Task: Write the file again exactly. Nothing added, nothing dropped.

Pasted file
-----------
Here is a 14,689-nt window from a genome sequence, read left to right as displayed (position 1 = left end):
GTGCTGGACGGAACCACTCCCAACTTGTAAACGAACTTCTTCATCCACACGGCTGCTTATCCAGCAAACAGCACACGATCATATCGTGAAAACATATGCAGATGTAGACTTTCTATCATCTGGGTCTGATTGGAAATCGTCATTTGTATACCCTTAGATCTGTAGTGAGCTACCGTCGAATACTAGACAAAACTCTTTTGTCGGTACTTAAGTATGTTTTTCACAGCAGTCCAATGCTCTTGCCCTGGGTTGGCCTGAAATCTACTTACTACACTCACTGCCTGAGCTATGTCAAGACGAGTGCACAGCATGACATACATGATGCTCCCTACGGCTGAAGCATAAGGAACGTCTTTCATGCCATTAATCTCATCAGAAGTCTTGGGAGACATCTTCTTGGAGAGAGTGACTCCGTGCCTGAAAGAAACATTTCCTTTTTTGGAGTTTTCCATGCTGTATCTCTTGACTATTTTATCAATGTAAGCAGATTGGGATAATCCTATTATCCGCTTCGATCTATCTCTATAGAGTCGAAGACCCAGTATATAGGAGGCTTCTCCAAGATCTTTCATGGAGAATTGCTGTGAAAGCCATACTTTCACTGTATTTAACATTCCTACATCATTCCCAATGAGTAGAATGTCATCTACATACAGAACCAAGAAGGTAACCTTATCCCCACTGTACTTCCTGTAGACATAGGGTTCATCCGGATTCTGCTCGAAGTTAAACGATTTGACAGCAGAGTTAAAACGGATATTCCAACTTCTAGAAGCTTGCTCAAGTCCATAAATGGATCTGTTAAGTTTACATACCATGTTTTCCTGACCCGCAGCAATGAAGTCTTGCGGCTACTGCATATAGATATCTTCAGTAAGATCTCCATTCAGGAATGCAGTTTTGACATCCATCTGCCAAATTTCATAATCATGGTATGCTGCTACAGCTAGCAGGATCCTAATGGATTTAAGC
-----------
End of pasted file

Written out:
Here is a 14,689-nt window from a genome sequence, read left to right as displayed (position 1 = left end):
GTGCTGGACGGAACCACTCCCAACTTGTAAACGAACTTCTTCATCCACACGGCTGCTTATCCAGCAAACAGCACACGATCATATCGTGAAAACATATGCAGATGTAGACTTTCTATCATCTGGGTCTGATTGGAAATCGTCATTTGTATACCCTTAGATCTGTAGTGAGCTACCGTCGAATACTAGACAAAACTCTTTTGTCGGTACTTAAGTATGTTTTTCACAGCAGTCCAATGCTCTTGCCCTGGGTTGGCCTGAAATCTACTTACTACACTCACTGCCTGAGCTATGTCAAGACGAGTGCACAGCATGACATACATGATGCTCCCTACGGCTGAAGCATAAGGAACGTCTTTCATGCCATTAATCTCATCAGAAGTCTTGGGAGACATCTTCTTGGAGAGAGTGACTCCGTGCCTGAAAGAAACATTTCCTTTTTTGGAGTTTTCCATGCTGTATCTCTTGACTATTTTATCAATGTAAGCAGATTGGGATAATCCTATTATCCGCTTCGATCTATCTCTATAGAGTCGAAGACCCAGTATATAGGAGGCTTCTCCAAGATCTTTCATGGAGAATTGCTGTGAAAGCCATACTTTCACTGTATTTAACATTCCTACATCATTCCCAATGAGTAGAATGTCATCTACATACAGAACCAAGAAGGTAACCTTATCCCCACTGTACTTCCTGTAGACATAGGGTTCATCCGGATTCTGCTCGAAGTTAAACGATTTGACAGCAGAGTTAAAACGGATATTCCAACTTCTAGAAGCTTGCTCAAGTCCATAAATGGATCTGTTAAGTTTACATACCATGTTTTCCTGACCCGCAGCAATGAAGTCTTGCGGCTACTGCATATAGATATCTTCAGTAAGATCTCCATTCAGGAATGCAGTTTTGACATCCATCTGCCAAATTTCATAATCATGGTATGCTGCTACAGCTAGCAGGATCCTAATGGATTTAAGC